Generally, all disputes growing out of "grievances" or out of the interpretation or application of a CBA are preempted by the RLA's mandatory arbitration provisions. See 45 U.S.C. § 151a. One of the goals of the RLA is to "provide for the prompt and orderly settlement of all disputes growing out of grievances or out of the interpretation or application of agreements covering rates of pay, rules, or working conditions." Id. Because such disputes concern an existing CBA, they "seldom produce strikes" and are known as the "minor disputes of the railway labor world." Elgin, J. & E. Ry. Co. v. Burley, 325 U.S. 711, 723-24, 65 S. Ct. 1282, 1290, 89 L. Ed. 1886 (1945), aff'd on reh'g, 327 U.S. 661, 66 S. Ct. 721, 90 L. Ed. 928 (1946). Minor disputes are to be contrasted with "major disputes," which "present the larger issues about which strikes ordinarily arise" because they "seek to create rather than to enforce contractual rights," see id., and with those disputes that seek neither to create nor enforce the contractual rights created by a CBA. Under the RLA, only minor disputes "may be referred by petition of the parties or by either party to the appropriate division of the [National Railroad] Adjustment Board" ("NRAB") for arbitration. Id. (quoting 45 U.S.C. § 151a).

The language of Sec. 151a thus limits the RLA's preemption of claims, including state-law claims, to those involving the interpretation or application of a CBA. Hawaiian Airlines, --- U.S. ----, 114 S. Ct. 2239, 129 L. Ed. 2d 203 (1994). While Sec. 151a governs "disputes growing out of grievances or out of the interpretation or application [of CBA's]," 45 U.S.C. § 151a (emphasis added), the Supreme Court held in Hawaiian Airlines that "the most natural reading of the term 'grievances' in this context is as a synonym for disputes involving the application or interpretation of a CBA." Id., --- U.S. at ----, 114 S. Ct. at 2245.4  This interpretation is consistent with previous Supreme Court decisions. See, e.g., Consolidated Rail Corp. v. Railway Labor Executives' Ass'n, 491 U.S. 299, 305, 109 S. Ct. 2477, 2482, 105 L. Ed. 2d 250 (1989) ("The distinguishing feature of [a minor dispute] is that the dispute may be conclusively resolved by interpreting the existing [CBA]"); Pittsburgh & Lake Erie R.R. Co. v. Railway Labor Executives' Ass'n, 491 U.S. 490, 501 n. 12, 109 S. Ct. 2584, 2592 n. 12, 105 L. Ed. 2d 415 (1989) ("Minor disputes are those involving the interpretation or application of existing contracts.").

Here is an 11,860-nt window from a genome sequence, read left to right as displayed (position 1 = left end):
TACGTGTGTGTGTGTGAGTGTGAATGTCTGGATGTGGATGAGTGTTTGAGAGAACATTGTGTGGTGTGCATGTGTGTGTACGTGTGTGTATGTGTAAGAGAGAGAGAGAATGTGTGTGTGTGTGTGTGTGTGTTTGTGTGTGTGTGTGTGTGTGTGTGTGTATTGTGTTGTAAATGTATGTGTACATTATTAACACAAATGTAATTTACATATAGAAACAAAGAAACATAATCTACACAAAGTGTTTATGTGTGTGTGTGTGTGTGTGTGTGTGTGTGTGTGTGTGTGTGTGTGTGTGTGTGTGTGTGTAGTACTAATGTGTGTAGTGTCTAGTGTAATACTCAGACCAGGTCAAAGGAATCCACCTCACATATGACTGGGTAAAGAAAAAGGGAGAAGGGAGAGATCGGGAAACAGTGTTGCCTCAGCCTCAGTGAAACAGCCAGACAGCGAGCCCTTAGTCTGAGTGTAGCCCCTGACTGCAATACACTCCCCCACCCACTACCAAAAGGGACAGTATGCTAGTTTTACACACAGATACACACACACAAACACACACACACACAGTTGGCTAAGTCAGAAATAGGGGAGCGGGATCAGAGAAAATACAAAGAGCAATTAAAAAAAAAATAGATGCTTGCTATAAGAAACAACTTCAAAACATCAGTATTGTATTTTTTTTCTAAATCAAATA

The Court in Hawaiian Airlines noted that claims involving only factual questions "about an employee's conduct or an employer's conduct and motives" do not require an interpretation of the CBA. Id., --- U.S. at ----, 114 S. Ct. at 2248. The Court cited for support its decision in Lingle v. Norge Division of Magic Chef, Inc., 486 U.S. 399, 108 S. Ct. 1877, 100 L. Ed. 2d 410 (1988), in which it held that when the elements of a cause of action are "purely factual questions" that pertain to "the conduct of the employee and the conduct and motivation of the employer," no interpretation of the CBA is necessary.5  Id. at 407, 108 S. Ct. at 1882. Lingle involved a state-law claim of retaliatory discharge, requiring the plaintiff to set forth the following facts: "(1) he was discharged or threatened with discharge and (2) the employer's motive in discharging or threatening to discharge him was to deter him from exercising his rights under the Act or to interfere with his exercise of those rights." Id. The Court concluded that "neither element requires a court to interpret any term of a collective-bargaining agreement.... Thus, the state-law remedy in this case is 'independent' of the collective-bargaining agreement ...: resolution of the state-law claim does not require construing the collective-bargaining agreement." Id.